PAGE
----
“This could also help boost competition and productivity. Successful implementation of AfCFTA will, of necessity, require Member States to eliminate both tariffs and non-tariff barriers, and generally make it easier to do business and invest across borders.”

Matsheka, who is also a Member of Parliament for Lobatse, an ailing town which houses the struggling biggest meat processing company in the country- Botswana Meat Commission, (BMC), said the Southern African Customs Union (SACU) recognizes the need to prioritize the key processes required for the implementation of the AfCFTA.

“The revised SACU Tariff Offer, which comprises 5,988 product lines with agreed Rules of Origin, representing 77% of the SACU Tariff Book, was submitted to the African Union Commission (AUC) in November 2020. The government is in the process of evaluating the tariff offers of other AfCFTA members prior to ratification, following which Botswana’s participation in AfCFTA will come to effect.”

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Sheila Tlou: On why women don’t get votes

1st March 2021
Sheila Tlou

BARAPEDI KEDIKILWE

Women continue to shadow men in politics – stereotypes such as ‘behind every successful man there is a woman’ cast the notion that women cannot lead. The 2019 general election recorded one of Botswana’s worst performances when it comes to women participation in parliamentary democracy with only three women elected to parliament.

Botswana’s former Minister of Health, Professor Sheila Tlou who is currently the Co-Chair, Global HIV Prevention Coalition & Nursing Now and an HIV, Gender & Human Rights Activist is not amused by the status quo. Tlou attributes this dilemma facing women to a number of factors, which she is convinced influence the voting patterns of Batswana when it comes to women politicians.

Professor Tlou plugs the party level voting systems as the first hindrance that blocks women from ascending to power. According to the former Minister of Health, there is inadequate amount of professionalism due to corrupt internal party structures affecting the voters roll and ultimately leading to voter apathy for those who end up struck off the voters rolls under dubious circumstances.

Tlou also stated that women’s campaigns are often clean; whilst men put to play the ‘politics is dirty metaphor using financial muscle to buy voters into voting for them without taking into consideration their abilities and credibility. The biggest hurdle according to Tlou is the fallacy that ‘Women cannot lead’, which is also perpetuated by other women who discourage people from voting for women.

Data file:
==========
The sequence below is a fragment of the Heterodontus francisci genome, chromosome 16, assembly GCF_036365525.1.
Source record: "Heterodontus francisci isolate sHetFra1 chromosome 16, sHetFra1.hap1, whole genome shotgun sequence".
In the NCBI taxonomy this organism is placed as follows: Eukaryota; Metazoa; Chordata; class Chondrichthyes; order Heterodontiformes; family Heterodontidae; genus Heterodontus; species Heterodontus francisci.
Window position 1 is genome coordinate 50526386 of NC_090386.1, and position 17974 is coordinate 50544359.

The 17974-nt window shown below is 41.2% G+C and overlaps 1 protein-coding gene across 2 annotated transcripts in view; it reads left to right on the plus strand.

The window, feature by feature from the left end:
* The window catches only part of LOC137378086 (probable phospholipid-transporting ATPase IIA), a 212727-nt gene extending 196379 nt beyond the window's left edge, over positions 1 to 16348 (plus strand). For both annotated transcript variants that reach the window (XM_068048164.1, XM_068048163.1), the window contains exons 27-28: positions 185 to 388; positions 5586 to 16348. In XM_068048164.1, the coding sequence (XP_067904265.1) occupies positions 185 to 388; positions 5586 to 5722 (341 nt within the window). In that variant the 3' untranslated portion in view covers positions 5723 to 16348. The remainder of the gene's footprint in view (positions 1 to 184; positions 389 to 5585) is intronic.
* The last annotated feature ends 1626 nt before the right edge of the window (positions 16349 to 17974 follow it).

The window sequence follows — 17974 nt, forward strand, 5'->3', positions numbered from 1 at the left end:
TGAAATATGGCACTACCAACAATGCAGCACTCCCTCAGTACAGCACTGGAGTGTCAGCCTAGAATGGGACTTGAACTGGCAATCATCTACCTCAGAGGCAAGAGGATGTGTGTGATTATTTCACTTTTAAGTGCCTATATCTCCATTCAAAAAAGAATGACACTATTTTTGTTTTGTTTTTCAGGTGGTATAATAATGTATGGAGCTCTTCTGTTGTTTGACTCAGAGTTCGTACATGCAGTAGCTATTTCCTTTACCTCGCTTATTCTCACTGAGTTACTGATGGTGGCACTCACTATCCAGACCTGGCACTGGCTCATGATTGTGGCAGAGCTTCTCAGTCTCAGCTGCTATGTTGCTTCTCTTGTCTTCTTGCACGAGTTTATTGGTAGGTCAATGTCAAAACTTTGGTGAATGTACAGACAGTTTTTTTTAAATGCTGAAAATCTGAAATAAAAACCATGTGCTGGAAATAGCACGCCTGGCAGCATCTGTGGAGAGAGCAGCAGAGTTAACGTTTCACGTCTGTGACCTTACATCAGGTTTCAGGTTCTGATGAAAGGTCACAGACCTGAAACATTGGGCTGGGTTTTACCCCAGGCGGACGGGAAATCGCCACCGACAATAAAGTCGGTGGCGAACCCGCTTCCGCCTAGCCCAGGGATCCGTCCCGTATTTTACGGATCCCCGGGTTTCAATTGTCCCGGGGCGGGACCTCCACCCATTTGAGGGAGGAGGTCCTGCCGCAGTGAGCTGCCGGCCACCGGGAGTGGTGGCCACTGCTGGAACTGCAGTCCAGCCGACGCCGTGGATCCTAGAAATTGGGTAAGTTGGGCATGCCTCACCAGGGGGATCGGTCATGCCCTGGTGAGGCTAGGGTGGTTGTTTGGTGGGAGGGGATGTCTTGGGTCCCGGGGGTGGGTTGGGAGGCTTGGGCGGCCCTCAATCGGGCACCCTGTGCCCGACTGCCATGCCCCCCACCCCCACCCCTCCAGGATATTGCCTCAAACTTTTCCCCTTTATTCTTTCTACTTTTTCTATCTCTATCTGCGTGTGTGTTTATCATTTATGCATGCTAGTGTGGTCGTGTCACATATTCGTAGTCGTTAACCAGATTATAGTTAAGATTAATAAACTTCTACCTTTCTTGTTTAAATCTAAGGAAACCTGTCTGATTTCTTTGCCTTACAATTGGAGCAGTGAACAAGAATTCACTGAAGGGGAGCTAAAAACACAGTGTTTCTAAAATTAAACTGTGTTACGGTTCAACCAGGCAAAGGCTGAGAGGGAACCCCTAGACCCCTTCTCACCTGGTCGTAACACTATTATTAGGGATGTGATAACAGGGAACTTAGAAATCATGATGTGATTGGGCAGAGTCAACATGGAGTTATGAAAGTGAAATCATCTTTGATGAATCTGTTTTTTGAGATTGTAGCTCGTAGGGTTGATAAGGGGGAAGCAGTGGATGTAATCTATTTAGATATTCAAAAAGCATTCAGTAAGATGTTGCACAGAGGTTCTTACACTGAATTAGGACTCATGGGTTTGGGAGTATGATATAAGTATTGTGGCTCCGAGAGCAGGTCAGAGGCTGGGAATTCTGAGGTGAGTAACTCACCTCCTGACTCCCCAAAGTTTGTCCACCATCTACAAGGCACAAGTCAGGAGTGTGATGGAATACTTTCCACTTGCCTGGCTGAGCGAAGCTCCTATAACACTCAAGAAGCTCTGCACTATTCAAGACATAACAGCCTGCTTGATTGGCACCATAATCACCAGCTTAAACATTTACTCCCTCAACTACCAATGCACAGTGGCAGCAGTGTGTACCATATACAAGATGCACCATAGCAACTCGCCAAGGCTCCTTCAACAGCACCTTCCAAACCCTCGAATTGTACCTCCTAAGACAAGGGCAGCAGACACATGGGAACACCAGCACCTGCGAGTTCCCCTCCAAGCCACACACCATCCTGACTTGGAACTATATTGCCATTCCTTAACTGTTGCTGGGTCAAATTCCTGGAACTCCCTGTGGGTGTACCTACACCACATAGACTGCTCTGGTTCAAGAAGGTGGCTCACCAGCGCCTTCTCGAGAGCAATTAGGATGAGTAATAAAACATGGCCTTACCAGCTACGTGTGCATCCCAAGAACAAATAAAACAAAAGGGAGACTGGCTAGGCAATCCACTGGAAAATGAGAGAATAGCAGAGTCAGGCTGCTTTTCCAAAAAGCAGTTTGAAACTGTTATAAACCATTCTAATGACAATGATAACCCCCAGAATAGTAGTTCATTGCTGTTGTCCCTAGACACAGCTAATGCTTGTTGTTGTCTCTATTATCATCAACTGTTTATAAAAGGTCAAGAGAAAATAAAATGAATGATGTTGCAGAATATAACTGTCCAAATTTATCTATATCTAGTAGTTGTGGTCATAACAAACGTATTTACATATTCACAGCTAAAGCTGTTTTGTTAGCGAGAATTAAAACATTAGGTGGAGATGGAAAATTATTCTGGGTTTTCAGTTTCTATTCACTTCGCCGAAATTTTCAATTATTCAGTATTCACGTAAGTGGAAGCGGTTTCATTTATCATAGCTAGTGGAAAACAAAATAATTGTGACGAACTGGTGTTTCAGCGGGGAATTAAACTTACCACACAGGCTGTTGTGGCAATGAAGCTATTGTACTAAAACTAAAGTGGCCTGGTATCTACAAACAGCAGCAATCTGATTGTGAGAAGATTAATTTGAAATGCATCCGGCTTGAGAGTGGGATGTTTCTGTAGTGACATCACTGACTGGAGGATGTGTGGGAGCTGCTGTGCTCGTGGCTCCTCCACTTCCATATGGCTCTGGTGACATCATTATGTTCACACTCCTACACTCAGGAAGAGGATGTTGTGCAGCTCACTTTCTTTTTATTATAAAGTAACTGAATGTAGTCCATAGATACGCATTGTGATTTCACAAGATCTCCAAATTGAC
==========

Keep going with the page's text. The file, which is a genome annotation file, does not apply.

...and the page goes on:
There are numerous factors put on the table when scrutinizing a woman, she can be either too old, or too young, or her marital status can be used against her. An unmarried woman is labelled as a failure and questioned on how she intends on being a leader when she failed to have a home. The list is endless including slut shaming women who have either been through a divorce or on to their second marriages, Tlou observed.

The only way that voters can be emancipated from this mentality according to Tlou is through a robust voter education campaign tailor made to run continuously and not be left to the eve of elections as it is usually done. She further stated that the current crop of women in parliament must show case their abilities and magnify them – this will help make it clear that they too are worthy of votes.

And to women intending to run for office, Tlou encouraged them not to wait for the eleventh hour to show their interest and rather start in community mobilisation projects as early as possible so that the constituents can get to know them and their abilities prior to the election date.

Youthful Botswana National Front (BNF) leader and feminist, Resego Kgosidintsi blames women’s mentality towards one another which emanates from the fact that women have been socialised from a tender age that they cannot be leaders hence they find it difficult to vote for each other.

Kgosidintsi further states that, “Women do not have enough economic resources to stage effective campaigns. They are deemed as the natural care givers and would rather divert their funds towards raising children and building homes over buying campaign materials.”

Meanwhile, Vice President of the Alliance for Progressives (AP), Wynter Mmolotsi agrees that women’s participation in politics in Botswana remains a challenge. To address this Mmolotsi suggested that there should be constituencies reserved for women candidates only so that the outcome regardless of the party should deliver a woman Member of Parliament.

Mmolotsi further suggested that Botswana should ditch the First Past the Post system of election and opt for the proportional representation where contesting parties will dutifully list able women as their representatives in parliament.

On why women do not get elected, Mmolotsi explained that he had heard first hand from voters that they are reluctant to vote for women since they have limited access to them once they have won; unlike their male counterparts who have proven to be available night or day.

The pre-historic awarding of gender roles relegating women to be pregnant and barefoot at home and the man to be out there fending for the family has disadvantaged women in political and other professional careers.